What could human art do for a disease

One can not unfortunately be enlightened by the writers of the Middle Ages, whose theme is made in advance, and which replace by the marvelous, the rational explanations of natural phenomena. Not until the XVIII th century to see take this problem into serious scientific conditions. It was then that some experimenters thought that they had lifted the veil that had covered this etiology for so long. The evil of ardents and its derivatives have been, to hear them, only a form of ergotism . This convenient hypothesis was eagerly welcomed as a kind of revelation against which it is difficult to claim.

“There is every reason to believe, Read said, that the different diseases that afflicted France in the X th , XI e , XII th , XIII th and XVI th centuries, as the sacred fire of burning sickness , infernal fire and evil St. Anthony owed their origin to the use of ergoted rye .

Mr D r Roche has adopted verbatim and trust the opinion of the Commissioners of the Royal Society on the separation of burning sickness and fire Saint-Antoine. The affection thus named was, he says, probably nothing more than gangrenous ergotism . He regrets, however, that “the absolute lack of detail in the accounts of these scourges does not permit us to affirm anything in this respect .”

In a reading made at the Royal Academy of Medicine of Belgium, November 24, 1849, Dr. de Mersseman sought to establish that the disease of sacred fire, which is so often mentioned in the chronicles of the Middle Ages, was leprosy . The reasons and the reconciliations which he invoked in support of this rather unforeseen thesis, did not seem to allow Dr. Fallot to be able to support the control of a severe criticism, founded on the enlightened interpretation of the facts. This doctor prefers to believe with Ozanam that this disease is only a matter of ergotism , and he relies mainly on a learned work of Dr. C.-H. Fuchs of Berlin .

He argues, like him, that the chronicles prior to X th century, designate this condition under the generic name of plague ; but that from that time it is described under those of ignis sacer , arsura , evil ardents , clades or pestis inguinaria . After the XII th century, it is called: ignis Sancti Antonii , Sancti Martialis , Beatae Virginis , ignis vel invisibilis infernalis .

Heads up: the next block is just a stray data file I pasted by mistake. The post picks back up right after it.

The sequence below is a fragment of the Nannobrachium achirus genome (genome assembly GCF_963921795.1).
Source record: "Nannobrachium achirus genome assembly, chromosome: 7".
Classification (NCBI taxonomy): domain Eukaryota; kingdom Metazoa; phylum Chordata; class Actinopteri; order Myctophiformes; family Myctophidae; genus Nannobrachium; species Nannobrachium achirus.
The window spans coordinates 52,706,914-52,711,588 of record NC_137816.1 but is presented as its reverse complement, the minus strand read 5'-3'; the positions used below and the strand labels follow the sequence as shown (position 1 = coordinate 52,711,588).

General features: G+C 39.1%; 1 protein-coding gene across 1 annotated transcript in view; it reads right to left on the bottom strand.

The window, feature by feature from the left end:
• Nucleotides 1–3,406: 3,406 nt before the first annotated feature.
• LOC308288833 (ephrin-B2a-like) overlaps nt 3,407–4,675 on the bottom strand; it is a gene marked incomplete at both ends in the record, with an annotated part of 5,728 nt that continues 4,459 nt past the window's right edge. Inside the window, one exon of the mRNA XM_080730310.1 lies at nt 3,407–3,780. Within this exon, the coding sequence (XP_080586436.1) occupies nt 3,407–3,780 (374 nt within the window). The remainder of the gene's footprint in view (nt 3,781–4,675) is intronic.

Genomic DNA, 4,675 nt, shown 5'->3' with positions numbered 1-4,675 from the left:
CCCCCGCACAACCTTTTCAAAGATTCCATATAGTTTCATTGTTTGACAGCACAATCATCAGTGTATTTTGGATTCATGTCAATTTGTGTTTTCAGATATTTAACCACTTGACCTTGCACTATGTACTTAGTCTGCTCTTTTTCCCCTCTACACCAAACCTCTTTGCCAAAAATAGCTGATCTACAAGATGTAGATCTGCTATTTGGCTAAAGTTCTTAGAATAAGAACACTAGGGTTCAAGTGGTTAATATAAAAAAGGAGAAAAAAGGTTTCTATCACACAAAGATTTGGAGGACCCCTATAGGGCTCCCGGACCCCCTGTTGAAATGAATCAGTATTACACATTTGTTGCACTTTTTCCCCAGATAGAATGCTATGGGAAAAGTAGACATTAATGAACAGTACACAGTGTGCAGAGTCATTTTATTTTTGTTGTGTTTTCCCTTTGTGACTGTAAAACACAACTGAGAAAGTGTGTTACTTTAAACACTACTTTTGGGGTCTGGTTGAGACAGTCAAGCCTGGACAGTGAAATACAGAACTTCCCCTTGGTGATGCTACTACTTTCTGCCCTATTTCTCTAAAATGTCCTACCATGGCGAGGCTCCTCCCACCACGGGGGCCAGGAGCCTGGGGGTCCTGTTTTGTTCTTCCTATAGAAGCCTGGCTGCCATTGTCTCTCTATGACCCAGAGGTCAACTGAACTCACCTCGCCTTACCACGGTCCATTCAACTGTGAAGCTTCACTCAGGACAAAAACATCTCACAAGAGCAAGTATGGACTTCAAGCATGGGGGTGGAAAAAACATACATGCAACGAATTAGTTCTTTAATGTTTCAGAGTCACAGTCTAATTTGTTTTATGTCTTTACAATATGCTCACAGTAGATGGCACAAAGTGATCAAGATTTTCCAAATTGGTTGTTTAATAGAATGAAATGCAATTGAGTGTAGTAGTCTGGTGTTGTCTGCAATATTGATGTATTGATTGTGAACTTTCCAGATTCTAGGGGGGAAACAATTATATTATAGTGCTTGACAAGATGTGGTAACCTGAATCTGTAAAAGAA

As from the XIV th century, the authors change the destination of the name, sacred fire and give him no more than gangrene in the slough, the mortification in general, or the most varied skin diseases ( herpes , shingles , coal , etc.).

I leave to M. Fallot, or, to speak better, to Dr. Fuchs, whose indications he follows, the responsibility for a historical synonymy to which I should have to reproach many times. I limit myself to a brief account of the principal reasons which, according to the German author, demonstrate the truth of the cereal or ergotic etiology.

1 o Explosion of the disease in years with severe winter, wet and rainy summer, after poor harvests, and during famine or famine.

2 o Restricted circumscription of the disease in France, in Lorraine, Flanders, Aquitaine, Dauphine, Ile de France; immunity of Italy with a better understood culture.

3 o Also limited duration of the epidemic, rarely exceeding one year, and in this case, consecutive to two previous years of scarcity. Cessation at the return of spring.

4 o Finally, identity of symptoms in different places and times .